What happens in regards to healthcare decisions of the baby once it’s born? If you disagree about a course of action does your husband simply get the final say? Unless he’s a specialist paediatrician I would think probably not. You both go and talk to your GP or a specialist. You chat to other parents who had similar experiences.  Maybe you chat to your own parents and get their opinion. And then you come to a decision together.  So why does he get the final say about the care of the baby while it’s in utero? Is he a midwife? No? Then what qualifies him to be making these decisions?  I would wager that most men (and people in general) who make these types of comments have never experienced a homebirth, spoken to a homebirth midwife, spoken to a homebirthing family, read one single article about homebirth or researched the risks associated with hospital birth. Most women who want a homebirth have done extensive research on the topic.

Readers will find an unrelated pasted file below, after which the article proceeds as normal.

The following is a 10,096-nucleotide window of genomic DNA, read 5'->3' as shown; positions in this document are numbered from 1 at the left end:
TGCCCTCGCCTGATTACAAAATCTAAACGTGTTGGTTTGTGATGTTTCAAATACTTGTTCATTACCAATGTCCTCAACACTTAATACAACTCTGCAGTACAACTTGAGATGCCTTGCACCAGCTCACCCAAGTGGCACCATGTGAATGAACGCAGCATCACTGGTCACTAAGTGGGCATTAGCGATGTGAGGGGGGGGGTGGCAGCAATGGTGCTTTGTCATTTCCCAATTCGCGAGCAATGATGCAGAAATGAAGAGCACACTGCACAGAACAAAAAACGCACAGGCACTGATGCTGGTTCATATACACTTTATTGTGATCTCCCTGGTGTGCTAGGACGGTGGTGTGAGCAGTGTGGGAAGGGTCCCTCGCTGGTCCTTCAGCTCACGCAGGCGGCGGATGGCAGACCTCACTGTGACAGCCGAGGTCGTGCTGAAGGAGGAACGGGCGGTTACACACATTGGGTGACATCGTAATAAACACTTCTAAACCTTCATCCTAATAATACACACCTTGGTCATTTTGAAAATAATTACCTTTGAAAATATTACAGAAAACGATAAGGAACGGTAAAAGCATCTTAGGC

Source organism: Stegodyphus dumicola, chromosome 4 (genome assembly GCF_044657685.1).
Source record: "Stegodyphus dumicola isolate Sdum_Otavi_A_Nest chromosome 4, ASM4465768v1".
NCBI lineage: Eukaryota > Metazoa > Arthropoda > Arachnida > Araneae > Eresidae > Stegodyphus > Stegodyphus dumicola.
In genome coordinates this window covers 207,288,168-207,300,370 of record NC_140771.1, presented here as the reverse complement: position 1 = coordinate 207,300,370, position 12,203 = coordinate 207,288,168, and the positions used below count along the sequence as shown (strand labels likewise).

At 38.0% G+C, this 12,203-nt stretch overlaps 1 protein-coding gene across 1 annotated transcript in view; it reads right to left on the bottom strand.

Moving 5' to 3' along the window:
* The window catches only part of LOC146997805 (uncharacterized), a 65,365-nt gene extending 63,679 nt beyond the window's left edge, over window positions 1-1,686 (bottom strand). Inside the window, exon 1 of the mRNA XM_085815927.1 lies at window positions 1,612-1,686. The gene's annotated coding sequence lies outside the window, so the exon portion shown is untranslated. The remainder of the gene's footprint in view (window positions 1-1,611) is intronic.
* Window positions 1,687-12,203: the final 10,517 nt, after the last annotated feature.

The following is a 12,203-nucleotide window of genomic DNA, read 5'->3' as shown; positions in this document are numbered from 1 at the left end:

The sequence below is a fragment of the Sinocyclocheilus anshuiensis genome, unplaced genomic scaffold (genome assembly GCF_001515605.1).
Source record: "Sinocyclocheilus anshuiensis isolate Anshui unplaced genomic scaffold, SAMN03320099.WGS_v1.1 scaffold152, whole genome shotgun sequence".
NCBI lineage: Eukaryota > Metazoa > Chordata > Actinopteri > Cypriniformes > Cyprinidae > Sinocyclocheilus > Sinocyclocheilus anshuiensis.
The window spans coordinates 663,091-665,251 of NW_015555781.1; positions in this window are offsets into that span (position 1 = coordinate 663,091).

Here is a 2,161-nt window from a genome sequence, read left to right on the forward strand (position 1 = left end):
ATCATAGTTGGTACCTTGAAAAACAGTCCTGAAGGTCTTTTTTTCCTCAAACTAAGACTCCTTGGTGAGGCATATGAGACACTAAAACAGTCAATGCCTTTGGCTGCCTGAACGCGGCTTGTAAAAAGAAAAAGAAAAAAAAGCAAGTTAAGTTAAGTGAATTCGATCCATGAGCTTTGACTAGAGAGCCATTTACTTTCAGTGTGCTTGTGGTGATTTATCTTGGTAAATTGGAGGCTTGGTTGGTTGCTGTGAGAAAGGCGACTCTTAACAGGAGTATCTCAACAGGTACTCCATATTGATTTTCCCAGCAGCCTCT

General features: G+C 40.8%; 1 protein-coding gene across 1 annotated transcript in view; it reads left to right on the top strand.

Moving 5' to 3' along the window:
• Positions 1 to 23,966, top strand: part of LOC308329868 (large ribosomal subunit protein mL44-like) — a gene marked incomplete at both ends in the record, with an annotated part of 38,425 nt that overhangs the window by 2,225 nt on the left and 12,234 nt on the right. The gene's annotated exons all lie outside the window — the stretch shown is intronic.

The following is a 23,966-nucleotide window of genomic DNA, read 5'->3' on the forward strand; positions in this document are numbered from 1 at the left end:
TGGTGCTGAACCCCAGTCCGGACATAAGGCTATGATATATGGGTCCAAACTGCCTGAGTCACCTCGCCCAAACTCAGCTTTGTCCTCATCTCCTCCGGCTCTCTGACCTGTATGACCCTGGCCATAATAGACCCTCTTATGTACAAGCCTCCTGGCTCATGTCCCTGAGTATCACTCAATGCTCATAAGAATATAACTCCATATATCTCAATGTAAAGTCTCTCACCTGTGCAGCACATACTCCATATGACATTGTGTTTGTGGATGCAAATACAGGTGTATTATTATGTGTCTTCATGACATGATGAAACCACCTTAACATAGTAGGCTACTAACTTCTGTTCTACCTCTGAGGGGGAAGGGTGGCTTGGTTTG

So the person who is LEAST educated on the topic is making the decisions. Why is this okay? Because the decision he is making is the most socially acceptable. If you have an argument with your husband about your birthing choices your dad is unlikely to step in and tell him “Son you better smarten up and respect my daughter’s bodily autonomy”; Your mum is unlikely to help you come up with ways to educate your husband and get him onside and your sister / best friend is unlikely to offer to take a hit out on him for upsetting you so much.  They are more likely to tell you that “he just loves you and wants you to be safe. And so do we”. Or they will tell you that he is just acting in your best interests.  Because we all know that pregnant women are totally unable to act in their own best interests, right? If they are feeling super supportive they might tell you “well if this birth goes really well you can always have a homebirth next time”.  Most people don’t realise that the chances of a hospital birth going “really well” are pretty slim.